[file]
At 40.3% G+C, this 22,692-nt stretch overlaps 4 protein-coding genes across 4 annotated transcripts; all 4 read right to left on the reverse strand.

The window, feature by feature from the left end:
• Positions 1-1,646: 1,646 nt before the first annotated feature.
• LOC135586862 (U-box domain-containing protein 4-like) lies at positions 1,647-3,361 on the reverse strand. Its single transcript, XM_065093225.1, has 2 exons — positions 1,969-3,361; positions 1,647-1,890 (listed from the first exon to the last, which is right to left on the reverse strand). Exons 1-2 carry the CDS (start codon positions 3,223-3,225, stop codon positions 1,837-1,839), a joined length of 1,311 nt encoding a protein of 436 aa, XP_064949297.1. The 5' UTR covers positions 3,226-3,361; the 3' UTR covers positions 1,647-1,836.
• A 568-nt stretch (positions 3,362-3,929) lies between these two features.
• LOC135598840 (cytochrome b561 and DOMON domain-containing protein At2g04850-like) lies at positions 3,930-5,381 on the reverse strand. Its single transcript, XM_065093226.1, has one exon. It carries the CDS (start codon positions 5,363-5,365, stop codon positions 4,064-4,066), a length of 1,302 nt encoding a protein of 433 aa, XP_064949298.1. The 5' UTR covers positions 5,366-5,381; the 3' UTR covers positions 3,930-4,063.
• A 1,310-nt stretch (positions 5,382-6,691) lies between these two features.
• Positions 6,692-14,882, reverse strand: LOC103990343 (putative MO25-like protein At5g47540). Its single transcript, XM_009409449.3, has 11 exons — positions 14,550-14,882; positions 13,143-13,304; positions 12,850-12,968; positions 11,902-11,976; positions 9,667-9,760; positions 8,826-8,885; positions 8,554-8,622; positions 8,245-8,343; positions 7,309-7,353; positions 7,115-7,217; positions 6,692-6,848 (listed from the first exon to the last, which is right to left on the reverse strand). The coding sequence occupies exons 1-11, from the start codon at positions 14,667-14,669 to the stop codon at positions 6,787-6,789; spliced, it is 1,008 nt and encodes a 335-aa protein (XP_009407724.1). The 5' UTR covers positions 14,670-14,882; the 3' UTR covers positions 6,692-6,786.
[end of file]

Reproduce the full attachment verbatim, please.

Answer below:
At 40.3% G+C, this 22,692-nt stretch overlaps 4 protein-coding genes across 4 annotated transcripts; all 4 read right to left on the reverse strand.

The window, feature by feature from the left end:
• Positions 1-1,646: 1,646 nt before the first annotated feature.
• LOC135586862 (U-box domain-containing protein 4-like) lies at positions 1,647-3,361 on the reverse strand. Its single transcript, XM_065093225.1, has 2 exons — positions 1,969-3,361; positions 1,647-1,890 (listed from the first exon to the last, which is right to left on the reverse strand). Exons 1-2 carry the CDS (start codon positions 3,223-3,225, stop codon positions 1,837-1,839), a joined length of 1,311 nt encoding a protein of 436 aa, XP_064949297.1. The 5' UTR covers positions 3,226-3,361; the 3' UTR covers positions 1,647-1,836.
• A 568-nt stretch (positions 3,362-3,929) lies between these two features.
• LOC135598840 (cytochrome b561 and DOMON domain-containing protein At2g04850-like) lies at positions 3,930-5,381 on the reverse strand. Its single transcript, XM_065093226.1, has one exon. It carries the CDS (start codon positions 5,363-5,365, stop codon positions 4,064-4,066), a length of 1,302 nt encoding a protein of 433 aa, XP_064949298.1. The 5' UTR covers positions 5,366-5,381; the 3' UTR covers positions 3,930-4,063.
• A 1,310-nt stretch (positions 5,382-6,691) lies between these two features.
• Positions 6,692-14,882, reverse strand: LOC103990343 (putative MO25-like protein At5g47540). Its single transcript, XM_009409449.3, has 11 exons — positions 14,550-14,882; positions 13,143-13,304; positions 12,850-12,968; positions 11,902-11,976; positions 9,667-9,760; positions 8,826-8,885; positions 8,554-8,622; positions 8,245-8,343; positions 7,309-7,353; positions 7,115-7,217; positions 6,692-6,848 (listed from the first exon to the last, which is right to left on the reverse strand). The coding sequence occupies exons 1-11, from the start codon at positions 14,667-14,669 to the stop codon at positions 6,787-6,789; spliced, it is 1,008 nt and encodes a 335-aa protein (XP_009407724.1). The 5' UTR covers positions 14,670-14,882; the 3' UTR covers positions 6,692-6,786.